Gartner BI Summit 2008: The Next Generation of Innovation
Decision making as core competency, emerging technologies as BI enablers and changes in the BI market itself are core topics at this week's Gartner Business Intelligence Summit in Chicago. Analyst Kurt Schlegel explains the trends and business drivers.
You and analyst Bill Hostmann are kicking off this week's Gartner BI Summit with the keynote presentation "Business Intelligence: The Next Generation of Innovation." What's the big message?
We're going to focus on three clear areas of innovation. The first — and I'd say this comes closest to being the essence of the conference overall — is about creating a BI strategy that is focused on making decision making a core competency as opposed the just reporting measures. Today we have very IT-centric BI teams that view their job as "let's get the data right and let's report to the right users at the right time." That's obviously essential and everybody has to be very good at that, but we view that as table stakes. Everyone has to be good at that. The folks that take it up a notch create a BI strategy that's less IT-centric, more business-centric and more focused on decision making itself.
The second innovation is about emerging technologies and addressing the problem that BI is too hard. All sorts of anecdotal evidence suggests that there's 15 percent to 20 percent penetration among users and that's about it. We're reaching the people who are comfortable with Excel and grids, but we could be giving a lot more people the power to report on and analyze information and make better decisions. One way to do that is with some of the emerging technologies, particularly search and visualization, which have been proven to have mainstream appeal.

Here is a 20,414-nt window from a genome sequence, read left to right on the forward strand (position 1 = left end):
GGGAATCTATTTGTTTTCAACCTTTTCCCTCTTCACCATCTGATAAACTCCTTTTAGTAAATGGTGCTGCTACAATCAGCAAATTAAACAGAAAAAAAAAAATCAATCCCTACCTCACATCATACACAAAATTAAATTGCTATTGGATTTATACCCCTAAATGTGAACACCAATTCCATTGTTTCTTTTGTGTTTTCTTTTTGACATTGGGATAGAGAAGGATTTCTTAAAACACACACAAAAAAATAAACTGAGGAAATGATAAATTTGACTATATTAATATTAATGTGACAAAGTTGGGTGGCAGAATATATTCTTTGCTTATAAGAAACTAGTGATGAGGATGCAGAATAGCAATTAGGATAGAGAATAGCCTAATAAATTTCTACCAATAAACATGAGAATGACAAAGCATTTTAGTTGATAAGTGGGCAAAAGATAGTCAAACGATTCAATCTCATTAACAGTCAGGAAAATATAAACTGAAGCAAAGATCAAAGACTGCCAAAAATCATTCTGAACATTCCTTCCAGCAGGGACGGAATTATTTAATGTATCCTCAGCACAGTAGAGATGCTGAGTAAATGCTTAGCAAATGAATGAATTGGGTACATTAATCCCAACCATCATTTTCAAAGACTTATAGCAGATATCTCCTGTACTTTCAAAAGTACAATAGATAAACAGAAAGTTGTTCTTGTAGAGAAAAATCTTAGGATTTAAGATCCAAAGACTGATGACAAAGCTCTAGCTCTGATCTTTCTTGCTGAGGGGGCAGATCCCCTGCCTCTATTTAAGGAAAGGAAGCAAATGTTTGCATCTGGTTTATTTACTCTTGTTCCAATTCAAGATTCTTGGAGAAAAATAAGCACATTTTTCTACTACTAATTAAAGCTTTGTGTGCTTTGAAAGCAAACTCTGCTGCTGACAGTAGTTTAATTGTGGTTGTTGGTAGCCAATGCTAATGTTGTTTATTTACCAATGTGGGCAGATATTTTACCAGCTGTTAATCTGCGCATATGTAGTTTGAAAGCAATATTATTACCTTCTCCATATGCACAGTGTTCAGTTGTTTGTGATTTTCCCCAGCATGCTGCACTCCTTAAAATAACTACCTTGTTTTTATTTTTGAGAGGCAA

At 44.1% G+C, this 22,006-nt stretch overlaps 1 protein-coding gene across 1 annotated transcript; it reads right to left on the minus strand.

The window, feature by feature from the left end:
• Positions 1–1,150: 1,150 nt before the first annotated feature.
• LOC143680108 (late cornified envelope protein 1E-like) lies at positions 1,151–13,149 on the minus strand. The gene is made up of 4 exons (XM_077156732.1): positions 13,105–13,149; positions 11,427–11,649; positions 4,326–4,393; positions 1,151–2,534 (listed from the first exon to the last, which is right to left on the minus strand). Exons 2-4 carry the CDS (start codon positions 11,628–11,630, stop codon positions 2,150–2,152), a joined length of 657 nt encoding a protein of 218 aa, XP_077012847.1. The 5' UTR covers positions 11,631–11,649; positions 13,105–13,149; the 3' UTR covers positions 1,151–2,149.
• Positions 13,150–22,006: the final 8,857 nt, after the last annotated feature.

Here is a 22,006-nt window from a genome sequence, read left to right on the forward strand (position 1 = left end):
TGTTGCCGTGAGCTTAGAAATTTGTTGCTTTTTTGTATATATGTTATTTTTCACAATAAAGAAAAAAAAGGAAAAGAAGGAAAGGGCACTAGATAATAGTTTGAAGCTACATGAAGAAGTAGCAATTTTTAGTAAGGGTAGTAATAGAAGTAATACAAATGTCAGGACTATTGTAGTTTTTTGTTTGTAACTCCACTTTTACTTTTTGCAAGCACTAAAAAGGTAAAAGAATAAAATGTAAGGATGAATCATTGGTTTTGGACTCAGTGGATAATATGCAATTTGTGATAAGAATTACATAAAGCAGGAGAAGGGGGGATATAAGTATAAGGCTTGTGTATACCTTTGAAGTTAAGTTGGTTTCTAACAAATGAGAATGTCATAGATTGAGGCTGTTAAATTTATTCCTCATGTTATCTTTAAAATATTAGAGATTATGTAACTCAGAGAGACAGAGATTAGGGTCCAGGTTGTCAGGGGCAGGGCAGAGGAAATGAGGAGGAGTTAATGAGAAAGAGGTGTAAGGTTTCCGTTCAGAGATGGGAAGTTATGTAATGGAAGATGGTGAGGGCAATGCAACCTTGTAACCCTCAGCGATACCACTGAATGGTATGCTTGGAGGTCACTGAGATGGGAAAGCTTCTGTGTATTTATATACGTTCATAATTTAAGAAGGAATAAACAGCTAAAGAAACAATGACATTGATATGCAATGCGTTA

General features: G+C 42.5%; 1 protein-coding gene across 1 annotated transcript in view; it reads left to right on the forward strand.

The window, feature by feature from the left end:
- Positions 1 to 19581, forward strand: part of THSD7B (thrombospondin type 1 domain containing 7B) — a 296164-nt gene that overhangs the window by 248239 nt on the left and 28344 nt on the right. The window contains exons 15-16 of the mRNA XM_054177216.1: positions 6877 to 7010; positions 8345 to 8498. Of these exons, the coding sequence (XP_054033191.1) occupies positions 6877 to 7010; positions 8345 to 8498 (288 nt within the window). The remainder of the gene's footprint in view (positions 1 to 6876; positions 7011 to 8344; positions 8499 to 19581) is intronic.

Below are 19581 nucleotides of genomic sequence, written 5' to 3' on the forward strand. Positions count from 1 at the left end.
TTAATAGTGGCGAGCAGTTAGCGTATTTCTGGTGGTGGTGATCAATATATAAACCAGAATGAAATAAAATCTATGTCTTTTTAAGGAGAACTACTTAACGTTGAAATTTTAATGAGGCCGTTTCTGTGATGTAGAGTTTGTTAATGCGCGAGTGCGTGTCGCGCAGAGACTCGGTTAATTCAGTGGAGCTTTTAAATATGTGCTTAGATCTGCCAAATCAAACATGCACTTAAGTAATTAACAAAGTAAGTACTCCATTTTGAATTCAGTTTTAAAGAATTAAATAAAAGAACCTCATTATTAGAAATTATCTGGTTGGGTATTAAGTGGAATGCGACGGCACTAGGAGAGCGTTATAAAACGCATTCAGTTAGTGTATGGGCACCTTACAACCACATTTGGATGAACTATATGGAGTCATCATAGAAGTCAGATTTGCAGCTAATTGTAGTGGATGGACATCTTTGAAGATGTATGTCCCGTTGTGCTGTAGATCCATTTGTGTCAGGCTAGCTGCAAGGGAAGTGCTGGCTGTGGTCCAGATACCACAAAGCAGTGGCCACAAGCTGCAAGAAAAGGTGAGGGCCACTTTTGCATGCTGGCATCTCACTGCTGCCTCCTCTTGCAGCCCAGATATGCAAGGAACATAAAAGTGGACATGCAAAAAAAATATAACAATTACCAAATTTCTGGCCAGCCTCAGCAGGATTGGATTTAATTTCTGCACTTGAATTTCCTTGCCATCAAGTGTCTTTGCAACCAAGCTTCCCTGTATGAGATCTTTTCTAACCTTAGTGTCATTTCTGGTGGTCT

The third and final innovation is about the BI market itself. It's a bit complicated, but it's focused on integration and the fact that BI has always been overtly disconnected from business processes and applications. Given the market consolidation and the stack centricity of what a lot of these vendors are doing, there's going to be a much greater focus on integrating BI with an application and process stack. I think that's going to be very helpful, but there are other aspects to this area of innovation. I think software as a service (SaaS) and cloud computing are going to give rise to an array of different types of BI offerings. That's going to change the market from what it looks like today.
Let's take them one-by-one. How do you make decision making a core competency?
The most immediate thing you can do is create a much more business-centric BI competency center (BICC). Most BICCs today are very IT-centric, driven by reporting-centric people, data-modeling-centric people, data-integration-centric people who view the business as their customer. One of the clearest messages I want to make is that the companies that have demonstrably moved the needle on performance don't look like that. There's not this sort of vendor-customer relationship; it's much more of a team effort. The business people and IT people share one common initiative. It still involves people with business skills and people with IT skills, but they are all on the same team and jointly responsible for delivering on BI initiatives.
The Agile ArchiveWhen it comes to managing data, donít look at backup and archiving systems as burdens and cost centers. A well-designed archive can enhance data protection and restores, ease search and e-discovery efforts, and save money by intelligently moving data from expensive primary storage systems.
2014 Analytics, BI, and Information Management SurveyITís tried for years to simplify data analytics and business intelligence efforts. Have visual analysis tools and Hadoop and NoSQL databases helped? Respondents to our 2014 InformationWeek Analytics, Business Intelligence, and Information Management Survey have a mixed outlook.